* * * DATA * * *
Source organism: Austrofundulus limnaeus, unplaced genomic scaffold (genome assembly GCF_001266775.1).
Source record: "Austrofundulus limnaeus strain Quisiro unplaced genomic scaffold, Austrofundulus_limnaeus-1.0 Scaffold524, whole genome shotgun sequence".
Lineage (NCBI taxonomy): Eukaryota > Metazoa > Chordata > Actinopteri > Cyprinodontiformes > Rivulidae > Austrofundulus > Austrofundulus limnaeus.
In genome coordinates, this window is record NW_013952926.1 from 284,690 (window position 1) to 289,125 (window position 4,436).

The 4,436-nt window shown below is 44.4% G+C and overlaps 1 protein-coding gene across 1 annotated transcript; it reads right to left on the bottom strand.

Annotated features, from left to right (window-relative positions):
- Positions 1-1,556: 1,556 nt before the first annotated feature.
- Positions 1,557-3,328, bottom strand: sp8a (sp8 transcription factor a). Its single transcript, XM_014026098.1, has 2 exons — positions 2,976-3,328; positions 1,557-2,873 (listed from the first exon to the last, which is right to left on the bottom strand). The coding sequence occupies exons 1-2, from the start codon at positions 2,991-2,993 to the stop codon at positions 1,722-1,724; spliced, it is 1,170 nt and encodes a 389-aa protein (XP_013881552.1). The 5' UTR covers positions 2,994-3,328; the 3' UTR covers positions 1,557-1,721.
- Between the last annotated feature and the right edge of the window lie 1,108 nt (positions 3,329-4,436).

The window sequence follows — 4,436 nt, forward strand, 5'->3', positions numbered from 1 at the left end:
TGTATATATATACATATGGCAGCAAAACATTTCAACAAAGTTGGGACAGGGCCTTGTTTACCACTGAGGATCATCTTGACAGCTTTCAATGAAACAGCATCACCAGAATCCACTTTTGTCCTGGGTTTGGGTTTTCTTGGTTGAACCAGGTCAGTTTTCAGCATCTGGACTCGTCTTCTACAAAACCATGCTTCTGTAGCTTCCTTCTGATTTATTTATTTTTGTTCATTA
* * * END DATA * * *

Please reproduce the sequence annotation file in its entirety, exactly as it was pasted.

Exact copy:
Source organism: Austrofundulus limnaeus, unplaced genomic scaffold (genome assembly GCF_001266775.1).
Source record: "Austrofundulus limnaeus strain Quisiro unplaced genomic scaffold, Austrofundulus_limnaeus-1.0 Scaffold524, whole genome shotgun sequence".
Lineage (NCBI taxonomy): Eukaryota > Metazoa > Chordata > Actinopteri > Cyprinodontiformes > Rivulidae > Austrofundulus > Austrofundulus limnaeus.
In genome coordinates, this window is record NW_013952926.1 from 284,690 (window position 1) to 289,125 (window position 4,436).

The 4,436-nt window shown below is 44.4% G+C and overlaps 1 protein-coding gene across 1 annotated transcript; it reads right to left on the bottom strand.

Annotated features, from left to right (window-relative positions):
- Positions 1-1,556: 1,556 nt before the first annotated feature.
- Positions 1,557-3,328, bottom strand: sp8a (sp8 transcription factor a). Its single transcript, XM_014026098.1, has 2 exons — positions 2,976-3,328; positions 1,557-2,873 (listed from the first exon to the last, which is right to left on the bottom strand). The coding sequence occupies exons 1-2, from the start codon at positions 2,991-2,993 to the stop codon at positions 1,722-1,724; spliced, it is 1,170 nt and encodes a 389-aa protein (XP_013881552.1). The 5' UTR covers positions 2,994-3,328; the 3' UTR covers positions 1,557-1,721.
- Between the last annotated feature and the right edge of the window lie 1,108 nt (positions 3,329-4,436).

The window sequence follows — 4,436 nt, forward strand, 5'->3', positions numbered from 1 at the left end:
TGTATATATATACATATGGCAGCAAAACATTTCAACAAAGTTGGGACAGGGCCTTGTTTACCACTGAGGATCATCTTGACAGCTTTCAATGAAACAGCATCACCAGAATCCACTTTTGTCCTGGGTTTGGGTTTTCTTGGTTGAACCAGGTCAGTTTTCAGCATCTGGACTCGTCTTCTACAAAACCATGCTTCTGTAGCTTCCTTCTGATTTATTTATTTTTGTTCATTA